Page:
If you want something done, do it yourself: we grow up with this idea that it’s often better to do things on our own. Is this why we find it so difficult to delegate?

We can be afraid of losing time or influence, of being seen as lazy, or that the work will be done badly. However, delegating is one of the pillars of management: great managers know how to make the shift from doing to leading. Alone we can sometimes go faster, but together we can go further!

So why is it important to know how to delegate? How do you learn to trust your team? What are the essential tips for better delegation?

Knowing how to delegate: 4 concrete benefits

Delegating does not mean losing control. On the contrary, it is a very smart way to share the workload among the team and give your team members a little more space and autonomy. Your employees will be in the right conditions to give their best.

Here are the 4 major benefits for the team and the manager when delegating is done right:

  1. Empower your team members. If you give objectives to your team members but they know that you will systematically go back to them to review or redo everything, your team members will rely on you forever and won’t progress. Also, your workload will keep growing and soon become unsustainable!

  2. Help your employees progress and motivate them. The more you give your employees the opportunity to show what they are capable of, the more likely they are to develop their skills, and the more reasons you will have to trust them. Delegating is proving that you believe in their goodwill and capabilities: you are showing them that you believe they will succeed. You value their skills, so they will naturally want to get involved.

  3. Strengthen group cohesion. Delegating implies trust and making yourself available. A good manager gives an assignment to an employee but does not disappear. He knows how to make himself available to support him when needed.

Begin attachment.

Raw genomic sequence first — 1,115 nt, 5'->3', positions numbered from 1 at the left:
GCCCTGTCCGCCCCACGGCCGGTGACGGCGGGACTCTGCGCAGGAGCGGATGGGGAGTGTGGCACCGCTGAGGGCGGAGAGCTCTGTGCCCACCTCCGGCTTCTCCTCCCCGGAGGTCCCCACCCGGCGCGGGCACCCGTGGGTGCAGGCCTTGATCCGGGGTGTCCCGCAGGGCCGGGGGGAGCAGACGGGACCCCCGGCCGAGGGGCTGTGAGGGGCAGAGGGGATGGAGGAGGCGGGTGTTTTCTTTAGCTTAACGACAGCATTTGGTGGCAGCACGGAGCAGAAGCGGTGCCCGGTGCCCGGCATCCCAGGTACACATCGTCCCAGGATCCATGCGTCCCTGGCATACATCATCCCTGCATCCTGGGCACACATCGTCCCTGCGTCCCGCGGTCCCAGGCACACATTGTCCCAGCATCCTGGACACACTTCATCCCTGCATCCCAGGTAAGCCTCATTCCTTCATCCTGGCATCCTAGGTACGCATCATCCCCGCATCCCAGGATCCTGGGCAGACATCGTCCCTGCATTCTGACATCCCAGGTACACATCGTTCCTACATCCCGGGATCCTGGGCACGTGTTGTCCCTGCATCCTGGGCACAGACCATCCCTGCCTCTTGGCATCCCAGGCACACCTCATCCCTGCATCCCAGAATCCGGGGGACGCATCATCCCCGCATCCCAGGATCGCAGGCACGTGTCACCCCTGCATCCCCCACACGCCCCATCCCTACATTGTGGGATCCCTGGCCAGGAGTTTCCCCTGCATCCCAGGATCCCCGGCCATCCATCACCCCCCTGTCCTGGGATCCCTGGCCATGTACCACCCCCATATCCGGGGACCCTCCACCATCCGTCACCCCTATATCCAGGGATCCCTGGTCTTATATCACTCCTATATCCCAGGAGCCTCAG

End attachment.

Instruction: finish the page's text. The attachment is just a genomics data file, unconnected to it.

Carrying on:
4. Manage your time and focus your work on strategic topics. When delegating, you can spend more time on value added topics and less on more operational tasks. This new bandwidth will also allow you to leave your comfort zone.

Delegating well is positive both for the manager and the team members. If you encounter some of the following things, it may be that you don't know how to delegate well: you work a lot of extra hours, there is a high turnover in your team, your team members lack confidence when they work on a project, you have too many priorities to manage.

However, transferring some of your tasks is not always an easy thing to do. It's even an art! So where to start?

Our advice on how to delegate well

To delegate effectively, you need to consider the skills of each person in your team. Ask yourself the right questions: why is this the right person to do this task? What are their skills? What difficulties might they encounter? How can you help them succeed? Will they be able to progress?

Once you are sure the profile is a good fit, clearly explain the context to your team member. How does this task contribute to the company's overall mission? Why is it important, for the company, but also for you as a manager? This will make the assignment more meaningful and therefore motivate your team members. Don't forget that you are a team, and that if your team member fails, you fail with him. Define clearly the mission, give a realistic deadline and do not withhold information. Give them everything they need to succeed, including all the important documents and the right contacts.

Once you have given them all the information they need to carry out their new mission, follow up closely. Set up clear objectives to drive your team member and make the expected result as tangible as possible. Plan weekly updates to support your team members over time. It is also important to give feedback, whether positive (to value your team members’ work) or negative (to help them do better next time). In any case, make sure that your feedback is always constructive.When you start delegating more, you need to be prepared to accept some new things (at least at the beginning) including that:

  • The other person may do things differently than you.

  • The task may take a little longer to complete than when you were in charge. Keep in mind that you too had your own learning curve.

  • You need to spend some time on follow up and give feedback. Remember that this is time well spent as your team will become more autonomous and successful.

Finally, keep in mind that not everything can be delegated to your team. You remain the manager of the team! Avoid, for example, delegating vision and strategy, recruitment, recognition of the work accomplished by the team or the definition of objectives and performance review.

If you are still reluctant to delegate some of your tasks, don't hesitate to start gradually: first give a small task to someone who seems motivated by a specific project, offer someone to do the monthly presentation, etc. Progressively, you will find your balance and see the positive effects on your day-to-day and on your team members!

Did this answer your question?